It is no secret to anyone that Israel has been planning for years a strike inside Iranian territory aimed at destroying the nuclear facilities of its arch enemy. This strike has become very urgent in Israeli’s reckoning, as Tehran has greatly intensified its uranium enrichment since Trump repudiated in 2018 the nuclear agreement concluded with Iran by his predecessor Barack Obama in 2015. It is estimated today that Tehran now possesses sufficient enriched uranium with the technological capabilities to make at least three nuclear bombs within a few days. This puts Israel in a state of high alert, as the loss of its regional monopoly on nuclear weapons would constitute a great strategic loss. Worse still, it would stir its fears of annihilation as a small-sized country facing enemies calling for its destruction, and whose ideology is based on intensive exploitation of the memory of the Nazi genocide of the European Jews. This strengthens the hypothesis that the attack on the consulate was a deliberate provocation that was part of an escalation aimed at creating an opportunity for the Zionist state to strike inside Iranian territory—at Iran’s nuclear potential in particular.

The U.S. position remains in the balance, as Israel is unable to risk a full confrontation with its Iranian enemy without the guarantee of protection provided by its U.S. godfather. Israel has the capability to strike in the depth of Iran using its F-35 “stealth” aircraft, evading radar detection. It has close to 40 of these planes, which can travel fully loaded more than 2,200 kilometres, and a longer distance after dropping their load midway in their flight. However, they would likely need aerial refuelling on their way back from a strike inside Iran. This requires the assistance of the United States, or the permission to use the airspace of one of the Zionist state’s Arab allies geographically located between it and Iran, since the refuelling process cannot escape monitoring.

U.S. cover remains necessary for Israel in any case, however, and it may seem unavailable after Washington repeatedly warned against an Israeli escalation that could spark a war in the whole Middle East. The U.S. fear is certainly not out of concern for peace, but rather primarily a fear of seeing a closure of the Strait of Hormuz and a hike in oil prices leading to a new crisis in the global economy. For this same reason, Washington is unwilling to escalate sanctions on Iran to the point of imposing a full ban on its oil exports. But, on the other hand, Washington shares Israel’s concern about the prospect of Iran acquiring nuclear weapons, and successive administrations in the White House have repeated that this matter is, in their view, a red line that would require their intervention.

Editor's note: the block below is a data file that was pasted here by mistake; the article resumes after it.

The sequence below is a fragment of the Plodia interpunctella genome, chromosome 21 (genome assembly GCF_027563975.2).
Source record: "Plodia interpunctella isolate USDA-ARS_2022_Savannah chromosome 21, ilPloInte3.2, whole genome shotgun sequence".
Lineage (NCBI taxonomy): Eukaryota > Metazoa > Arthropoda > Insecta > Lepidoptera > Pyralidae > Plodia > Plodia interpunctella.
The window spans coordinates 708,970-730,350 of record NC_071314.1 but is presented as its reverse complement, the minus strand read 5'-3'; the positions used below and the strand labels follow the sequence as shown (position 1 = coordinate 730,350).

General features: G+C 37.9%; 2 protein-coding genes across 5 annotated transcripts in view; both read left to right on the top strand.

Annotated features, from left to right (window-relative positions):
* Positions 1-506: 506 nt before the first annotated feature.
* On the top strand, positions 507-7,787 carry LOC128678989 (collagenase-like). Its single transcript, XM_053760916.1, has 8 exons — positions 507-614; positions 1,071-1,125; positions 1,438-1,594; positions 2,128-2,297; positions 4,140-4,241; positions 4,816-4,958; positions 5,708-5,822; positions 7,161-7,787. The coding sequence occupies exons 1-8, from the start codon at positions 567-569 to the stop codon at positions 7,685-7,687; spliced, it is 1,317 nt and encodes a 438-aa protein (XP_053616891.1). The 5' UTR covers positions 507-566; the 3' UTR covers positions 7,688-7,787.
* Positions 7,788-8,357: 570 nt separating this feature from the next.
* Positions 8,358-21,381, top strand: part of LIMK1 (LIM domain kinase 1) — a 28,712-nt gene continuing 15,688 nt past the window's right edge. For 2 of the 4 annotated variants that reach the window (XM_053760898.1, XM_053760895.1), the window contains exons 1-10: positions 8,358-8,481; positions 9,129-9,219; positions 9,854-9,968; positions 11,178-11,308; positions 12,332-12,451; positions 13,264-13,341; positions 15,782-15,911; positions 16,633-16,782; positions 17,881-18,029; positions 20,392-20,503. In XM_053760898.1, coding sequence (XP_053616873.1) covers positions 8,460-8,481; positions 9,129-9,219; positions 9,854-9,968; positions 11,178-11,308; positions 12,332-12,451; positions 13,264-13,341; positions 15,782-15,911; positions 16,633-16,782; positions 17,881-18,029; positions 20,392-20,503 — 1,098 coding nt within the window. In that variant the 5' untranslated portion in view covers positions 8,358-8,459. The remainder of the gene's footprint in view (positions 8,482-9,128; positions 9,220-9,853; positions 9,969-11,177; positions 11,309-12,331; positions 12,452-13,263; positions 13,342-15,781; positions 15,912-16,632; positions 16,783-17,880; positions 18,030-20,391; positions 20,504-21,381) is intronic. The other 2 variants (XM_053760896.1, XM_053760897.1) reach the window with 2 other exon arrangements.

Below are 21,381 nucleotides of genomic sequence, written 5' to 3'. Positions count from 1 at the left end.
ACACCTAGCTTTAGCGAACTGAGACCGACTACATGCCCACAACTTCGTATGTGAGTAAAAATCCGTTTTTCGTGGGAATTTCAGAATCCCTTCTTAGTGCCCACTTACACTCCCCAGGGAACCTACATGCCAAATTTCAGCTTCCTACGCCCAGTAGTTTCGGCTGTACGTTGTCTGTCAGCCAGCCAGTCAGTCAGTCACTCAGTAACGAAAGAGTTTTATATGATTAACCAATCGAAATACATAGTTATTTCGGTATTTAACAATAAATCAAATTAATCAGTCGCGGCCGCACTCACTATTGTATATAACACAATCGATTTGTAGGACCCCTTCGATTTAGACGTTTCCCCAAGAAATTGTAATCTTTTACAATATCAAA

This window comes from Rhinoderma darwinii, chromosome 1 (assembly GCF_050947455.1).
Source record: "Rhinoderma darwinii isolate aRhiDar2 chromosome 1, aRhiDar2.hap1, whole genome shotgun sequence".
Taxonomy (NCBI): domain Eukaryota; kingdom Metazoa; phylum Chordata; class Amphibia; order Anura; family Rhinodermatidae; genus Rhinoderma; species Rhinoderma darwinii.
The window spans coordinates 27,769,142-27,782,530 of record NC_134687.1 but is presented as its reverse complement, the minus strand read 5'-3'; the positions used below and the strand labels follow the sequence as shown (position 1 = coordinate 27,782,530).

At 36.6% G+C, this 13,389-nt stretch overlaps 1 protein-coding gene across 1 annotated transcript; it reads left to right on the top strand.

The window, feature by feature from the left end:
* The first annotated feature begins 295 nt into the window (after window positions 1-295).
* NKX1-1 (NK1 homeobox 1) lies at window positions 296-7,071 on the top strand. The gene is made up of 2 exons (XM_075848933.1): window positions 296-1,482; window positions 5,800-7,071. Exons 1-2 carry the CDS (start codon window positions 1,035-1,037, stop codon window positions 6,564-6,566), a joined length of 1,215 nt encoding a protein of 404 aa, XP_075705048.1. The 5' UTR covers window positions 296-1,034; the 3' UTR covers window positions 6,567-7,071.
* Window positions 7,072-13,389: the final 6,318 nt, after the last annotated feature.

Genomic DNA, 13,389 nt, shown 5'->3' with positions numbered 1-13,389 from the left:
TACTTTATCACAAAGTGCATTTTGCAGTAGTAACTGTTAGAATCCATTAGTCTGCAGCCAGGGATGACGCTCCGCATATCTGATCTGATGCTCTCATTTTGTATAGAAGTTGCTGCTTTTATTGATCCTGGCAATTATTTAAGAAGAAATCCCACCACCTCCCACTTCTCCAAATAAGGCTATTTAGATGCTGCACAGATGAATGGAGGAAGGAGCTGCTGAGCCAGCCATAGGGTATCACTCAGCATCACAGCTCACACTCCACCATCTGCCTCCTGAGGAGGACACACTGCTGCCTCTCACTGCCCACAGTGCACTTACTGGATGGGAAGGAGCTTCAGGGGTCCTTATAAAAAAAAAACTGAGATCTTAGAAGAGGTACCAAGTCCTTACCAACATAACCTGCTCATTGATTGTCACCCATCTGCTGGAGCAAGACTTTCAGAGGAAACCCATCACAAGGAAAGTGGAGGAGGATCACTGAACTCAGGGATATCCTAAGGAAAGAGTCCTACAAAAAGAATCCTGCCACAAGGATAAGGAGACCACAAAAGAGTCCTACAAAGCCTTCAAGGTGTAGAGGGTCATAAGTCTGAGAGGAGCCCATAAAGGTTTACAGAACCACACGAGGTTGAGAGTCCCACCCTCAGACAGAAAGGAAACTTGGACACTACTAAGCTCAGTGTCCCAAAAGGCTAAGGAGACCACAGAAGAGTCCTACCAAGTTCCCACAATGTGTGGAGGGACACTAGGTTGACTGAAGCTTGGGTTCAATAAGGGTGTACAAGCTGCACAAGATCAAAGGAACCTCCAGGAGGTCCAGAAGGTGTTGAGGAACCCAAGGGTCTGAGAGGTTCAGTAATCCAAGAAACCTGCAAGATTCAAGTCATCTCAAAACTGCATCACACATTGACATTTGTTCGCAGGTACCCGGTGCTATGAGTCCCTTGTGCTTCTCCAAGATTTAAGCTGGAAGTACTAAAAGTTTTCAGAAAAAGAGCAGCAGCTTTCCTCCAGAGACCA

It is therefore possible to doubt the sincerity of Joe Biden’s calls for restraint, knowing that he went beyond his predecessor Trump in supporting the Zionist state to the point of full participation in the genocidal war that it has waged and is still waging against Gaza. Biden called for patience and de-escalation while confirming on the other hand that the United States, even if it won’t participate in an Israeli strike inside Iranian territory, will remain committed to protecting its regional ally, which is exactly what the latter needs in order to carry out its attack. Israel realizes that the U.S. administration cannot take the risk of participating in an attack whose outcome is uncertain, and whose failure could reflect on it and cause the defeat of Joe Biden in the presidential elections next fall. The conclusion from all the above is that strategic logic incites Tehran to speed up its acquisition of nuclear weapons and make it known once done, as it is the most effective means of deterrence that it can acquire.

Translated from the Arabic original published in Al-Quds al-Arabi on 16 April 2024.

Source >> Gilbert Achcar’s blog


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Gilbert Achcar’s newest book is The New Cold War: The United States, Russia and Ukraine, from Kosovo to Ukraine (2023).